Protecting and cleansing the body has always been a priority for Muslims. Perhaps then it is no surprised that Muslim scientists combined vegetable oils with sodium hydroxide and aromatics such as thyme oil to create a recipe for soap, which is still used today. Shampoo was also introduced to England on the Brighton seafront in 1759 at Mahomed's Indian Vapour Baths.
Contributions to science
There is also little doubt that the development of astronomy owes a great deal to the work of Muslim astronomers. As far back as the early 9th century, the Caliph Al-Ma'mum founded an astronomical observatory in Shammasiya in Baghdad and Qasiyun in Damascus. Five hundred years later, in 1420, Prince Ulugh Bey built a massive observatory in Samarqand, which was then followed in 1577 by another observatory built by Sultan Murad III in Istanbul.
The Ottomans had particularly well-organized astronomical institutions such as the post of chief-astronomer and time-keeping houses. Taqi al-Din, a 16th century Ottoman astronomer, created astronomical tables and observational instruments that helped measure the coordinates of stars and the distances between them.
Muslims have also made contributions in the field of chemistry by inventing many of the basic processes and apparatuses used by modern-day chemists. Working in the 8th and 9th centuries in Andalucía, Jabir Ibn Hayyan, the founder of modern chemistry, transformed alchemy into chemistry through distillation, or separating liquids through differences in their boiling points. In addition to developing the processes of crystallization, evaporation, and filtration, he also discovered sulphuric and nitric acid. The historian Erick John Holmyard stated that Hayyan's work is as important, if not more, than that of Robert Boyle and Antoine Lavoisier, two European chemists who are frequently attributed to creating modern chemistry.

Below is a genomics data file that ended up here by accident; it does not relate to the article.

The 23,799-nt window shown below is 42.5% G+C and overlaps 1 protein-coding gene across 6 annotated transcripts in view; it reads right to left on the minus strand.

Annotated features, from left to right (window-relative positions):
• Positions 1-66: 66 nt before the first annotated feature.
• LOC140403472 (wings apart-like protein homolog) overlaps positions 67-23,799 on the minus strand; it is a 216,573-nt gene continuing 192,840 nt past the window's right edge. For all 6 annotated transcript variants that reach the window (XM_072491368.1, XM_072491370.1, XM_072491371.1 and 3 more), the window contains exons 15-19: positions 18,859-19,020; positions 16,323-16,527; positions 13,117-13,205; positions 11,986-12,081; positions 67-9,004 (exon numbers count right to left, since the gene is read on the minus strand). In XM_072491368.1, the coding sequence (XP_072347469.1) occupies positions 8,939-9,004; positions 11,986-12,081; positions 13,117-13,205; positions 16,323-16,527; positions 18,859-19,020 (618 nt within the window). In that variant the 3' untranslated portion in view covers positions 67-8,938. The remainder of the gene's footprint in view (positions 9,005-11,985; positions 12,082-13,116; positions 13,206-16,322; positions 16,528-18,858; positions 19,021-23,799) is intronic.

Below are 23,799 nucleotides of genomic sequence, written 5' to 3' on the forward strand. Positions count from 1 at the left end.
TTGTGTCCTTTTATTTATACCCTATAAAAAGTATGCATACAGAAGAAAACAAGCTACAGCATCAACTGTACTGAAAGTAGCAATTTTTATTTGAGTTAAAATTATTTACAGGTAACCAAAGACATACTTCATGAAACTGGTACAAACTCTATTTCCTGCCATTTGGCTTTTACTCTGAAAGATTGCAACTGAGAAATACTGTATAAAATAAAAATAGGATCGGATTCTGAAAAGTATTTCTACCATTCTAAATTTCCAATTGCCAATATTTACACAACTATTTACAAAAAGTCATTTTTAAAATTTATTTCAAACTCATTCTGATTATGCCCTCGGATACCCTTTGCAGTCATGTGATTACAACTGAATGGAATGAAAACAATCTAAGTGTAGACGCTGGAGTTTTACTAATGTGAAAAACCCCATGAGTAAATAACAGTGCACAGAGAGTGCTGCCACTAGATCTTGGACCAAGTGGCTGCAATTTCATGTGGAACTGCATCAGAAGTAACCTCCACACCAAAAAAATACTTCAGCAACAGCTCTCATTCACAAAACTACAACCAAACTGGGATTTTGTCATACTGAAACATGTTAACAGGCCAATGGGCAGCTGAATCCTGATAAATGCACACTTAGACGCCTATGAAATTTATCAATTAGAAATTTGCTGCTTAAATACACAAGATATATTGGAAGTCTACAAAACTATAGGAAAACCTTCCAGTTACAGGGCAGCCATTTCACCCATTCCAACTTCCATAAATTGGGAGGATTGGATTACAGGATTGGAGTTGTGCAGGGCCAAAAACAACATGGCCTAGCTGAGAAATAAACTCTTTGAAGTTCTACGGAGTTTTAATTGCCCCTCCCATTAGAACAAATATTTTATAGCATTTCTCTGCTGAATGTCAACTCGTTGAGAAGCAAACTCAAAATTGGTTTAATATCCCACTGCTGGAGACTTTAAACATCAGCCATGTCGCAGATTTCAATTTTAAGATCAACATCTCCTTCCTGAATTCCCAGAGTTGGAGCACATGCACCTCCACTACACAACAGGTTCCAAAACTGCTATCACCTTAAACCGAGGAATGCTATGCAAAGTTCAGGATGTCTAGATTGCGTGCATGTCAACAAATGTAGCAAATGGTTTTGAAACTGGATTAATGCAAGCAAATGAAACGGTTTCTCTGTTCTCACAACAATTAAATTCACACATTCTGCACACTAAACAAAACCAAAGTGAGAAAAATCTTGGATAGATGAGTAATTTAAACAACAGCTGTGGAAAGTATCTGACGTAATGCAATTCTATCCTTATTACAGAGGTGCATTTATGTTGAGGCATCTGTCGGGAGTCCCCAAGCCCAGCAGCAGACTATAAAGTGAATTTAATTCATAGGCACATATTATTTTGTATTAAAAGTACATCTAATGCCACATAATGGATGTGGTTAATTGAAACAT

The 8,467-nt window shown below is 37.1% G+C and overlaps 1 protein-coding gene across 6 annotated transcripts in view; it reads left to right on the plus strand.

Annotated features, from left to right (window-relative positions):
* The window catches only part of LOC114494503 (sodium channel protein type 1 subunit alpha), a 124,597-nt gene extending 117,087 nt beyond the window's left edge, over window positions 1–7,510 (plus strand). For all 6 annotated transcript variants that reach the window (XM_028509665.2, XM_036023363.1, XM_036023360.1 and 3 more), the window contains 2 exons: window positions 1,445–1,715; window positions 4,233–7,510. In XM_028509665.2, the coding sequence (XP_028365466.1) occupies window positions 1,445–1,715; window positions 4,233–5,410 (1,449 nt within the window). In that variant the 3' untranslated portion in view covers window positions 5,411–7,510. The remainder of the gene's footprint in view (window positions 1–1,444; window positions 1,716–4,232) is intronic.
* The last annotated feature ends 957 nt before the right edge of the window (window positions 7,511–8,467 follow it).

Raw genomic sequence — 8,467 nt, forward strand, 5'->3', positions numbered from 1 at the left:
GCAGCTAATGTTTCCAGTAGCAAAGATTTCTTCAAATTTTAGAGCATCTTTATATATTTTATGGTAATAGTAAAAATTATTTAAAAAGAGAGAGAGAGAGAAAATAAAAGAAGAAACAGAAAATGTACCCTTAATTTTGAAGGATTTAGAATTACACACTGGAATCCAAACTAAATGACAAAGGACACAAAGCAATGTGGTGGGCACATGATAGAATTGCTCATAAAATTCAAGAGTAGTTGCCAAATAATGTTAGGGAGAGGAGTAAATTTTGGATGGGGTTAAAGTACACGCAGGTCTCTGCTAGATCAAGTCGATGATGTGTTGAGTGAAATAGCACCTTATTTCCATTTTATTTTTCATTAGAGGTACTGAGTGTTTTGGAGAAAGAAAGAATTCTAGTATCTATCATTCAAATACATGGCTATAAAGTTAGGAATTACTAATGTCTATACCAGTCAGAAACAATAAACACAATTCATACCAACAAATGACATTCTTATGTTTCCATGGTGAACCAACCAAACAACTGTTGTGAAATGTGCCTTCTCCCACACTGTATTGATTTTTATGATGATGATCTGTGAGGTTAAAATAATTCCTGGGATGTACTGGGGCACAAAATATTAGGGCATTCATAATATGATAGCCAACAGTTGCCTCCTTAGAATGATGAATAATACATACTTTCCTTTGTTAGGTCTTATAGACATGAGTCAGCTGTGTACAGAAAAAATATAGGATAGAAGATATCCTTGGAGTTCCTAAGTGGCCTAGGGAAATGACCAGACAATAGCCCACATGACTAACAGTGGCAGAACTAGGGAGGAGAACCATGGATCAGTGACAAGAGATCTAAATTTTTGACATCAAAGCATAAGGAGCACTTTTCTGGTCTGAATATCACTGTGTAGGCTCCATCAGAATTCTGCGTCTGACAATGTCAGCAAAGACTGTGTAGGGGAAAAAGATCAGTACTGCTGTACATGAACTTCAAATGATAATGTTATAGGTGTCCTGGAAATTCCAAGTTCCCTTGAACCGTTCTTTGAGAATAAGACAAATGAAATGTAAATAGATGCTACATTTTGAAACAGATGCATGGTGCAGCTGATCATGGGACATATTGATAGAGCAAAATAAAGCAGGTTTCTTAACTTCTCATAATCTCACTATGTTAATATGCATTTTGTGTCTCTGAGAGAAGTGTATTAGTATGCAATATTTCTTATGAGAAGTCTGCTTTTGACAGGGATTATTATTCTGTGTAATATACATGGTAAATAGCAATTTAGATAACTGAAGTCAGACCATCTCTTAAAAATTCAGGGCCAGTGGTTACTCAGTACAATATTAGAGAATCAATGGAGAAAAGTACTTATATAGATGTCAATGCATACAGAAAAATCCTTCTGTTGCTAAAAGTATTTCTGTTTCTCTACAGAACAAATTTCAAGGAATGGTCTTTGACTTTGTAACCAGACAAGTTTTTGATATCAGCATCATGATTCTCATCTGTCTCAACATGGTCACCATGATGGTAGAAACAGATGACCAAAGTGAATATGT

Indeed our very modern and globalized world today would not be able to move so quickly if it were not for the genius of Ibn Firnas, a Muslim engineer of Andalucía who in the 9th century constructed a flying machine, thus becoming the world's first aviator. In 852 he jumped from the minaret of the Grand Mosque in Cordoba, Spain, using a loose cloak stiffened with wooden struts. Although he hoped to glide like an eagle, Ibn Firnas did not, though he is credited for creating the first parachute.
Muslims have also influenced the study of physics, a closely linked field to flying and aviation. Mohammad Abdus Salam, a Pakistani theoretical physicist, shared a 1979 Nobel Prize for his contribution to the field of theoretical physics, specifically in unifying electromagnetic and weak forces.
I have only scratched the surface of the contributions made by Muslims to the development of civilization. Children around the world should be taught about these contributions to dispel the misperception that Muslims are backward and stagnant. Muslims worldwide must also invest more in education, medicine, and other sciences in order to continue their tradition of being pioneers for knowledge.